Royal Bank of Scotland handed out a whopping £607 million in bonuses today, despite relying on taxpayers' money to keep the bank afloat.
The blatant two-fingers to taxpayers angered unions and came as RBS, which is 82 per cent owned by the state, reported a loss of £5.2 billion last year.
Its losses widened from £1.2bn in 2011 - its fifth loss in a row - after it paid a £390m settlement for fixing a key financial market rate and revealed that it would be setting aside another £1.1bn to cover mis-selling claims.
Investment bankers will receive £215m of the bonus pot.
The Unite union said since RBS was bailed out in 2008 to the tune of £45bn 30,000 jobs have been lost at the bank, hitting ordinary workers who played no part in the financial crisis or the scandals.
Unite national officer Dominic Hook said: "RBS has slashed and burned the jobs of ordinary bank staff while the bosses turned a blind eye to price fixing and mis-selling.
"Jobs of bank workers in call centres and branches up and down Britain must not be sacrificed to pay for this gross mismanagement of leadership at RBS.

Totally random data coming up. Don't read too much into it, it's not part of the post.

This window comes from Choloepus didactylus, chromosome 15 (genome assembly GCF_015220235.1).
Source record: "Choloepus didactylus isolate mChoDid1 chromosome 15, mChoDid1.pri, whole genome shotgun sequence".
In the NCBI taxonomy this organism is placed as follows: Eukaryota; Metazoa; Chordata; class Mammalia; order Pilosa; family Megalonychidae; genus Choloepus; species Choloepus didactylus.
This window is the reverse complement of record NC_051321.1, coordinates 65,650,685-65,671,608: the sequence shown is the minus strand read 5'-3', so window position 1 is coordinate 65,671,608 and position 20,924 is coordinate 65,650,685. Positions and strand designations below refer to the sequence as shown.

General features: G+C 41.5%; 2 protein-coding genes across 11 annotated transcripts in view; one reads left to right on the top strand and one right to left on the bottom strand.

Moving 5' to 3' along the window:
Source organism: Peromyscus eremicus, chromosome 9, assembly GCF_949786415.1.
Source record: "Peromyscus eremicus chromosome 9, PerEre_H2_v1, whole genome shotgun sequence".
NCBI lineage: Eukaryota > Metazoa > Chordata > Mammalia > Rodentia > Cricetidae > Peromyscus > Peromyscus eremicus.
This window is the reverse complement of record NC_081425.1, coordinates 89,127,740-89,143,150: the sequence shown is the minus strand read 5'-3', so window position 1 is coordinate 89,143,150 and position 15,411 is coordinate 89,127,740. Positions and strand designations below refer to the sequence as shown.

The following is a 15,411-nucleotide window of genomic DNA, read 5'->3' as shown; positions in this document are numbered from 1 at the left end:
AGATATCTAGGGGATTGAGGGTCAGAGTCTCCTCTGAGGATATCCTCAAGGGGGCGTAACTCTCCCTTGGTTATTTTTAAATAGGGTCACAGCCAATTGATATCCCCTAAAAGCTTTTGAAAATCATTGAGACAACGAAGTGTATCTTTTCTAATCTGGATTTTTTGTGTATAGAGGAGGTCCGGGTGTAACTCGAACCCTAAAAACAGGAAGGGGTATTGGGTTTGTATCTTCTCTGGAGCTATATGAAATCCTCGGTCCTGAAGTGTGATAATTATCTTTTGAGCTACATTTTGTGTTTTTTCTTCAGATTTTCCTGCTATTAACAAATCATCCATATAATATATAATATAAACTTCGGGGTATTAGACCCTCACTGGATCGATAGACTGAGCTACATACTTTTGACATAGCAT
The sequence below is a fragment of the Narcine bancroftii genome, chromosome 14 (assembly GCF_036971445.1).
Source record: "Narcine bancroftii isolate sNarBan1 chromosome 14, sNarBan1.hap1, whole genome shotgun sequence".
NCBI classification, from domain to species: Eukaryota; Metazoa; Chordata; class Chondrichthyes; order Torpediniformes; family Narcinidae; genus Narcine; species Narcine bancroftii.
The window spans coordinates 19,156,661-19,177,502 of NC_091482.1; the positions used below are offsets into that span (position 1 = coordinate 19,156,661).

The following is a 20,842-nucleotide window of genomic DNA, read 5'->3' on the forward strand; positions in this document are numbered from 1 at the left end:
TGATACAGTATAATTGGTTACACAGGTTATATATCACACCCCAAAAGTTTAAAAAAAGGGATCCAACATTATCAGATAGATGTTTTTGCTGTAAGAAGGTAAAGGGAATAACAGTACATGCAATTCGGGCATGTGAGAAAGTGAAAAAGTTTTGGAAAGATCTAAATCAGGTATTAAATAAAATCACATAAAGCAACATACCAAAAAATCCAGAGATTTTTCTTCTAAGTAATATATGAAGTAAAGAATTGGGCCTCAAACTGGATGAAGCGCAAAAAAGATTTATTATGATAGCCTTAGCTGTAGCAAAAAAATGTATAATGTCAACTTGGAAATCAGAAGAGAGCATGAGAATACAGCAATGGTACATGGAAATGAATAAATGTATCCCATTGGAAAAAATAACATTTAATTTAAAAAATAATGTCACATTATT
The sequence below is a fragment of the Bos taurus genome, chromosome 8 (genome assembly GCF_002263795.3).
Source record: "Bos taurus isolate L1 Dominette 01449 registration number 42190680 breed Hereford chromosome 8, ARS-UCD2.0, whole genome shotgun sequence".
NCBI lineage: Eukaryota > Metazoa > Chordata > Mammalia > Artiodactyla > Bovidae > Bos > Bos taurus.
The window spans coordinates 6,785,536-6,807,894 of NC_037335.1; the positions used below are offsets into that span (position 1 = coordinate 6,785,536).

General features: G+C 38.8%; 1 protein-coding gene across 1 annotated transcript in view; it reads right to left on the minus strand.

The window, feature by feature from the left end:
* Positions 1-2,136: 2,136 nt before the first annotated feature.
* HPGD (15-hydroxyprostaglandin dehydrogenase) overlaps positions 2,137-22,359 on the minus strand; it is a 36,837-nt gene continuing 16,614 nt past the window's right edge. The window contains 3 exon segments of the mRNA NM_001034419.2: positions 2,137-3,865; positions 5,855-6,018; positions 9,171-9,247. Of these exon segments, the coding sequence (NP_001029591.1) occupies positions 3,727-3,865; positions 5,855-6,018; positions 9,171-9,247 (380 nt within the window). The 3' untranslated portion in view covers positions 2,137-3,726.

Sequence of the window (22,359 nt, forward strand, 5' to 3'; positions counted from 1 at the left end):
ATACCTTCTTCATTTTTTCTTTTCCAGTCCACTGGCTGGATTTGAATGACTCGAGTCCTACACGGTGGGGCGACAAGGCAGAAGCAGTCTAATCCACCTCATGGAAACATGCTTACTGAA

"Hester is right to want to reward staff in line with their contribution. That should mean capping bonuses for top bankers who caused the crisis and addressing low pay at the bank where many staff have to claim benefits."
The bank tried to put a positive spin on the bonuses by explaining that it was "recouping" £302m from the bonus pot to go towards the rate-fixing settlement.
RBS chief executive Stephen Hester said the bank had come through a "chastening" year and its chairman Sir Philip Hampton said "although we've had a difficult year I think we're on track for recovery.
"It will be for the government to decide when it sells its shares and how much they can get for them. Our job is to put the bank fully back on its feet."
He added that bonuses were a quarter of what they were four or five years ago.